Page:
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Sister Mischief Hardcover – July 12, 2011
2016 Book Awards
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- Laura Goode — Quote
About the Author
Top Customer Reviews
Esme and her BFFs Marcy, Tess, and Rowie make up Sister Mischief, the fiercest undiscovered all-girl hip-hop group in the area. When not working on rhymes and practicing, they hang out and bug the crap out of each other the way only best friends can. When the principal of their school in wealthy SWASP suburb Holyhill makes a rule against hip-hop at school because it "incites violence," the girls start 4H, a combination gay-straight alliance and club for discussing hip-hop and rap. Well, they try to. Principal Nordling won't give them approval unless they prove the club is worth something. Meanwhile, Esme is experiencing first love with another girl--and maybe first heartbreak.
Hip-hop and rap are not my favorite genres. Actually, they're two of my lest favorite genres, saved from the bottom spot only because I dislike heavy metal more (that is entirely too much noise for me to handle). The slang and the dated name-dropping was confusing at times, but I expected to love this book when I finally read it. Did I? Yes, I did. So much so that when these girls performed, I rapped the lyrics to myself.
Esme, Marcy, Tess, and Rowie are all trying to find and define themselves just like any teenager girl would, and their search for identity, along with the trials of growing up, is what this book is about. I can remember having the same struggles and even now, I'm still struggling with finding who I am. Readers will identify well with these girls even if the reader has nothing in common with them.
The cast is strikingly diverse in ethnicity and sexual orientation. The conflict of how difficult it can be to be different in a town that thinks different (such as not being straight or white) gets the spotlight for a while too.Read more ›
So in summation, this book encourages YA hookups with no emotional attachment and encourages you to stay in the closet no matter what. Mhm. Doesn't work for me.
It introduces Esme Rockett (aka MC Ferocious) and her crew of friends/collaborators: Marcy (DJ SheStorm), Tess (The ConTessa), and Rowie (MC Rohini). As a Jewish(ish?) lesbian, a heterosexual butch backslid Catholic, a rebel Lutheran teen queen, and a desi thrift store genius, these ladies don't exactly blend into the background of Holyhill -- a place pretty shamelessly defined by its SWASP (Straight White Anglo Saxon Protestant) majority. When their high school presents a code of conduct that bans anything related to hip-hop from the school premises, the girls take action and form a hip-hop discussion group slash gay-straight alliance. Needless to say, a book's worth of trouble and goodness ensues.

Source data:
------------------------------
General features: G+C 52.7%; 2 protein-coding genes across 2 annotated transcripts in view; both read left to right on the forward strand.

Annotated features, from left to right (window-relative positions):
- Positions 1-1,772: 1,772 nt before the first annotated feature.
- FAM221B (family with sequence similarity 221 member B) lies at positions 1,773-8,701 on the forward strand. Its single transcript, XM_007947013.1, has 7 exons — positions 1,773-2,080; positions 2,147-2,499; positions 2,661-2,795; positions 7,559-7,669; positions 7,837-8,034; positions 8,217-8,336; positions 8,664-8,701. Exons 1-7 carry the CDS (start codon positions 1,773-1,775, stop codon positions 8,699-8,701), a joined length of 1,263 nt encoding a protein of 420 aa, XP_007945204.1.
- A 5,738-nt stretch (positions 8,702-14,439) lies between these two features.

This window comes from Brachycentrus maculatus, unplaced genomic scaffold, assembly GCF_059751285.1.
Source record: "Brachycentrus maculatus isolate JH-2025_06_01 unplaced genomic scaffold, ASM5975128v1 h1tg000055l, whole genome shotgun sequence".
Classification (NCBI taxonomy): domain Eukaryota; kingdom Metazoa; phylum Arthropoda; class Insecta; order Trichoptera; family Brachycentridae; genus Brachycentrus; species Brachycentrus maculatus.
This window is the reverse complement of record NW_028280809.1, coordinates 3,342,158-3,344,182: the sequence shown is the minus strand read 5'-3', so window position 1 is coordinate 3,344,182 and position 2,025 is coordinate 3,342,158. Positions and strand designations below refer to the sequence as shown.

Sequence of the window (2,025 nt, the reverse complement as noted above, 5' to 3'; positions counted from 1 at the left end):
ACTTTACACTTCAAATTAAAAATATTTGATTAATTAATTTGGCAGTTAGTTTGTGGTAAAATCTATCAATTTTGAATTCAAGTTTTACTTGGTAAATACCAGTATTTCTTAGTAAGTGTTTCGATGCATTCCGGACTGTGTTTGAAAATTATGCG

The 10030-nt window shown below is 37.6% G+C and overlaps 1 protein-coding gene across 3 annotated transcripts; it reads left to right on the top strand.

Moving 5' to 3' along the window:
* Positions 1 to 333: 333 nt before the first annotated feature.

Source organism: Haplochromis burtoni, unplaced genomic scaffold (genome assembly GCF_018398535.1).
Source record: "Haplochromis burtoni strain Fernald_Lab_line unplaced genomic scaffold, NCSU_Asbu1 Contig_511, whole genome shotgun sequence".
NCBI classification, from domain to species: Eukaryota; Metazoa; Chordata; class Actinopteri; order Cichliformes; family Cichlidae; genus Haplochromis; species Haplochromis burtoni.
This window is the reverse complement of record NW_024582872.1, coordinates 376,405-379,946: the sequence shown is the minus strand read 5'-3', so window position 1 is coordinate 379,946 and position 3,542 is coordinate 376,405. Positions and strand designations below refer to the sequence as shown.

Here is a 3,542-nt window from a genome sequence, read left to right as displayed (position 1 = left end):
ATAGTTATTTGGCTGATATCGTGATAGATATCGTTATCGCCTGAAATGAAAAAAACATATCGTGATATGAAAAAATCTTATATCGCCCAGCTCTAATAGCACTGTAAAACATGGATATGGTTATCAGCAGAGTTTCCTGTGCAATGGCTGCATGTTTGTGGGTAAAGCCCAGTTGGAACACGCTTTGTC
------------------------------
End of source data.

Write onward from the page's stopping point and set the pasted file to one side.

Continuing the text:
I expected Sister Mischief to alienate me a little bit because I don't listen to much hip-hop, but I'm happy to report that it's completely accessible to anyone who knows what it is to be young and in love with any music scene, whether as a performer or just a fan. The girls do occasionally come off a bit like music professors expounding on theses about the roles of race, gender, and sexuality in hip-hop. They are portrayed as a pretty nerdy crew, so perhaps this is justified, but it did give me a little ache for the youthful state of just loving that is part of what makes music such an intense experience for teenagers. In any case, the rhymes Ez and Rowie throw down are awesome and add something cool and authentic to the story, so that's a plus.
I was impressed with Goode's frank portrayal of teenage sexuality and casual drug use.Read more ›
I liked that the author acknowledged the potential for cultural appropriation with suburban, mostly white or white-passing teens expressing themselves through hip-hop, although I felt that she didn't engage with it as much as she should have. This is especially important given how often Black art is taken and recycled by white artists, without credit or attribution, and these white artists go on to far more success and fame than most Black artists can dream of.
I liked the organic, exploratory feel of the relationship between Esme and Rowie. I wasn't so keen on Esme trying out het sex in the opening pages - do het people need to try out gay sex to figure out that they're not into it? Let's just leave that trope behind in general, but especially so if we're going to be marketing this to queer teens.
Then I got to the last 20% or so.
Tip: don't describe something as a love story when it ends with the people in the romance splitting up. Don't tell us it's a queer love story when it ends with one of the characters bolting the closet door shut and running off to be in a het relationship we _know_ she won't be happy with. And, most of all, don't leave us that note to instead have it end with a horrible, hokey, cheesy The Kids Show The Principle Up By Taking Over His Big Speech With a Musical Performance straight out of a cliché, awkward 90s teen comedy.
I deeply regret buying this and getting so invested in the love story only to have it ending so awfully. The message queer teen girls need isn't "you should stay in the closet and be unhappy"; they need validation and a model for how to live honestly.
Most Recent Customer Reviews
This was a great book, and funny too! It was really well written and the plot was unique and well executed. Read morePublished 14 months ago by Amelia
As someone who has worked with teenagers for a long time, I was completely impressed with Goode's ability to capture the reality of teenaged lives and teen-speak! Read morePublished on November 29, 2011 by Andrea510
Beautifully written, Sister Mischief is a sophisticated take on young adult fiction. The story about Esme and her best girl friends is both touching and very relateable. Read morePublished on October 8, 2011 by Stylish